This is why Etihad has always followed a different track from the big boys – to survive and expand. The first key element of its three-pronged strategy is to go in for a bevy of code share agreements. Thus, Etihad has signed up such agreements with over 41 airlines across the globe (compared to only ten by Emirates), which has helped it get additional passengers on its network. Two, it has taken its relationship with these partner airlines to the next level by jointly marketing routes with them. And three, it has taken equity stakes in some of its key airline partners. It has already done so with four: 10 per cent in Virgin Australia, 29 per cent in airberlin, less than 3 per cent in Dublin-based Aer Lingus and, the latest, 40 per cent in Air Seychelles. These alliances have, of course, paid good dividends. For instance, airberlin generated over 300,000 additional passengers on the network of the two airlines and also revenues of over 100 million pounds.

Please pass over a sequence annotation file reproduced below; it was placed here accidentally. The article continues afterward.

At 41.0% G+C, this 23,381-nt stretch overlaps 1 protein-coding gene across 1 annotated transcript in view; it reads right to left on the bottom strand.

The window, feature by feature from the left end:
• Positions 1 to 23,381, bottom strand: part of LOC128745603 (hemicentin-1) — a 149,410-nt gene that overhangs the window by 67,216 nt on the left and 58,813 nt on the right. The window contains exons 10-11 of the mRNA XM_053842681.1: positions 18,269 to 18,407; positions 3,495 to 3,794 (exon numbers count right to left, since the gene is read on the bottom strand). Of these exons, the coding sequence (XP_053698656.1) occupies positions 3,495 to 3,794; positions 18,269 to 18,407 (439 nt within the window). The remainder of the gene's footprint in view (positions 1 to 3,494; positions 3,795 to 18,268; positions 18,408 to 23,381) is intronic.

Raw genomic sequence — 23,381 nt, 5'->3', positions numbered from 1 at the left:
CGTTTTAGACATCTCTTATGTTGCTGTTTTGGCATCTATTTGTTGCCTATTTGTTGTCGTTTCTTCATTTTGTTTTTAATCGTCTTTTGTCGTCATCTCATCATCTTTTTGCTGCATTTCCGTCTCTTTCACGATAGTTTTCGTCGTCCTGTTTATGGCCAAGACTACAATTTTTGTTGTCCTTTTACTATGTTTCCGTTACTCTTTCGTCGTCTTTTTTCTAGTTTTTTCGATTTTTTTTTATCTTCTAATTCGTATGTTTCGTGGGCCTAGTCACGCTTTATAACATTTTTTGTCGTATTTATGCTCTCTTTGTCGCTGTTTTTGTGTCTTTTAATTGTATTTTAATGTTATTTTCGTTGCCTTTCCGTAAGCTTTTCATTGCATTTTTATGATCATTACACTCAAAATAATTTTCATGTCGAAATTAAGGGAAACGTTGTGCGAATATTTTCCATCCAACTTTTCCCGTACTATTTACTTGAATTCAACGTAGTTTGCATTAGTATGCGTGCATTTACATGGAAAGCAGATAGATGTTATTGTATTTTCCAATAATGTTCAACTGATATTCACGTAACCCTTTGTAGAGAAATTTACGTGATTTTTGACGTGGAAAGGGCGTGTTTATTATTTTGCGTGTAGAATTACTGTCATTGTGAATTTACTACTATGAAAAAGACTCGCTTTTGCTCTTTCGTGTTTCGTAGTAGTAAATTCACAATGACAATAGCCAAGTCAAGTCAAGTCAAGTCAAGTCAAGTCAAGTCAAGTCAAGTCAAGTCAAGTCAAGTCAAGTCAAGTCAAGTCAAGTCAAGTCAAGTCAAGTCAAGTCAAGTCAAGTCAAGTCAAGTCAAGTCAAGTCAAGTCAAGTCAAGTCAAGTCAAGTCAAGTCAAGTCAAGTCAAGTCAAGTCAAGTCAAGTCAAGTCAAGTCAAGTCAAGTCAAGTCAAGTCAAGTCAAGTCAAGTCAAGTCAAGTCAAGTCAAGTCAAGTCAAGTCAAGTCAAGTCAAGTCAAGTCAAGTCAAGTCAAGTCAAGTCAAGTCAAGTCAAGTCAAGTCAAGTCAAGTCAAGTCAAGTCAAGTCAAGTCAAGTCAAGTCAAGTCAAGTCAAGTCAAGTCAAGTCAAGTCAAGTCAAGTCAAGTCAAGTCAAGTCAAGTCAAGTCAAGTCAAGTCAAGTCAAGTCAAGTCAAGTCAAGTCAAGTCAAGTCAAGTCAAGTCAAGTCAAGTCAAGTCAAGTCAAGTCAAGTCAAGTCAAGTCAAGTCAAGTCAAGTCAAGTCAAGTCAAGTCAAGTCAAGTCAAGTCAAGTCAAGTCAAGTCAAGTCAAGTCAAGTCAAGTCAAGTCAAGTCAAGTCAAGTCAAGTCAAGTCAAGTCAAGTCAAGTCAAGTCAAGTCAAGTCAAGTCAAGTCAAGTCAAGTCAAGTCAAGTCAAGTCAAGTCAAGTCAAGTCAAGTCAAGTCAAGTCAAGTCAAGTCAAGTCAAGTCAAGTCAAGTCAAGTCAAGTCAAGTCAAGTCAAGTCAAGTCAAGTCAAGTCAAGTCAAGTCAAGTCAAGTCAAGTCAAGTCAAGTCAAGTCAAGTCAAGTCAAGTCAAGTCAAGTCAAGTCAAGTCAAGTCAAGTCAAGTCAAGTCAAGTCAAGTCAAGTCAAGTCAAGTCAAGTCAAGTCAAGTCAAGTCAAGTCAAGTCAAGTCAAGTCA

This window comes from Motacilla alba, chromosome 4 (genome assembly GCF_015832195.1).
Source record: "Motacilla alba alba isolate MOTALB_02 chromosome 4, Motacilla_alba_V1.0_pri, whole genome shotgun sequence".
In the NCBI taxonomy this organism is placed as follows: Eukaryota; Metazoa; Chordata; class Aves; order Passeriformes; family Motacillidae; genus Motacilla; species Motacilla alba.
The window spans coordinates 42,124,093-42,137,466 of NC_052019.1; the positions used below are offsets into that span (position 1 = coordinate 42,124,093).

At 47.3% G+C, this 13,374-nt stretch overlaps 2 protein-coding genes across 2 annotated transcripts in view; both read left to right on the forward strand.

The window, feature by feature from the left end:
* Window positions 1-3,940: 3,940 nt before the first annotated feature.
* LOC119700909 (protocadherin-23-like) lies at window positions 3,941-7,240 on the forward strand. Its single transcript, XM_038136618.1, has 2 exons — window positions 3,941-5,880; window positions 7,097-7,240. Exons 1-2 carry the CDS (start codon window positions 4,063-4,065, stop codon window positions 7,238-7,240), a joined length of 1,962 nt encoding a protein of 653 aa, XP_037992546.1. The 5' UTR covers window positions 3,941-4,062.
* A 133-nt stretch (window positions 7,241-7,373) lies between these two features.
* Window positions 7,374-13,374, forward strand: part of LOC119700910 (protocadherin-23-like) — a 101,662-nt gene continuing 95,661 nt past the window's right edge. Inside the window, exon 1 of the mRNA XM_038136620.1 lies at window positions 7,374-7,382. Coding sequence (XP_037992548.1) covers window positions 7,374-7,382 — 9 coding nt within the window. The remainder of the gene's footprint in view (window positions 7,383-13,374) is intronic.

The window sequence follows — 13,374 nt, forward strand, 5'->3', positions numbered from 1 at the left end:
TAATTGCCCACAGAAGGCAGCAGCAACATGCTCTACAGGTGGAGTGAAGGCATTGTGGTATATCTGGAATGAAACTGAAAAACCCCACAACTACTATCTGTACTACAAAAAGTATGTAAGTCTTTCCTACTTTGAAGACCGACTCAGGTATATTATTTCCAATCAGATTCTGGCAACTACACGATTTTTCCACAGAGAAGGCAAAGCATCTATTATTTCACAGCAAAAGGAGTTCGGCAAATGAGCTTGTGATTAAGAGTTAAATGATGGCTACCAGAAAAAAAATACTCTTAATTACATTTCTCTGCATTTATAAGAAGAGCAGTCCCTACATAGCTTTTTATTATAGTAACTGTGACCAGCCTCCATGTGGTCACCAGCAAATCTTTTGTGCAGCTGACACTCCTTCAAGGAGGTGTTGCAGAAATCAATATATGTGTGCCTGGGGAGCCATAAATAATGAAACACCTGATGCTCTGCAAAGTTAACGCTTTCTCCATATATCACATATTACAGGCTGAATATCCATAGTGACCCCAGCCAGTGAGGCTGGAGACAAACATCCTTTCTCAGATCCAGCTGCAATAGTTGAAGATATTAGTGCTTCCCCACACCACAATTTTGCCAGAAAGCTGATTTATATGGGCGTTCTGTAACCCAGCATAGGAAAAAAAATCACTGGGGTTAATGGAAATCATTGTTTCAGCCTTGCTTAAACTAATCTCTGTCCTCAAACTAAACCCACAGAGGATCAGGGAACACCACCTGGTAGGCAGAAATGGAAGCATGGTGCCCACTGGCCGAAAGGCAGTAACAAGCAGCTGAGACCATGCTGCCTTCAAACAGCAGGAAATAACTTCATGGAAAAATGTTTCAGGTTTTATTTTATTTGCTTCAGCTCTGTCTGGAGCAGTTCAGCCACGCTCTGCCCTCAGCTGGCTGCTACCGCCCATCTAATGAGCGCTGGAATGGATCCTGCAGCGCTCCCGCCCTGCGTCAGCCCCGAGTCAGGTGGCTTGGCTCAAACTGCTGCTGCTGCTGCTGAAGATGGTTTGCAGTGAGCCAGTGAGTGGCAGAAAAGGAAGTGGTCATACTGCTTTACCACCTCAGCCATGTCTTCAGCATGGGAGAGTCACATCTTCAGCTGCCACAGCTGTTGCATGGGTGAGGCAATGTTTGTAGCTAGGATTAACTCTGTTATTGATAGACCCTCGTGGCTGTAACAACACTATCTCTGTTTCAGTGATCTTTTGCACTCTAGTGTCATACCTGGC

It is a similar gain that Etihad and Jet hope will happen when they eventually tie the knot. Etihad’s chief executive, James Hogan, has made no bones that Asia, particularly India and China, would be the key markets in the days to come. And he has already hinted that he will be looking at “one or two strategic investments” which could be in Asia. He also has in-house talent to help in understanding Jet Airways, as his new CEO of airberlin is none other than Wolfang Prock-Schauer who was earlier hired by Goyal to run Jet Airways.
Jet Airways already has an ongoing relationship with Etihad: a code share agreement in India for seven cities and also on the Paris route. This relationship would now be strengthened as part of the airline’s overall global strategy. Etihad can feed in passengers seamlessly from Abu Dhabi across the country by using Jet Airways’ wide coverage of over 53 cities in India. Currently, Etihad operates to only ten cities in India. Similarly, Jet could bring in passengers from Indian cities to Abu Dhabi, from where they could travel to any destination in West Asia and Africa where Etihad has excellent connectivity.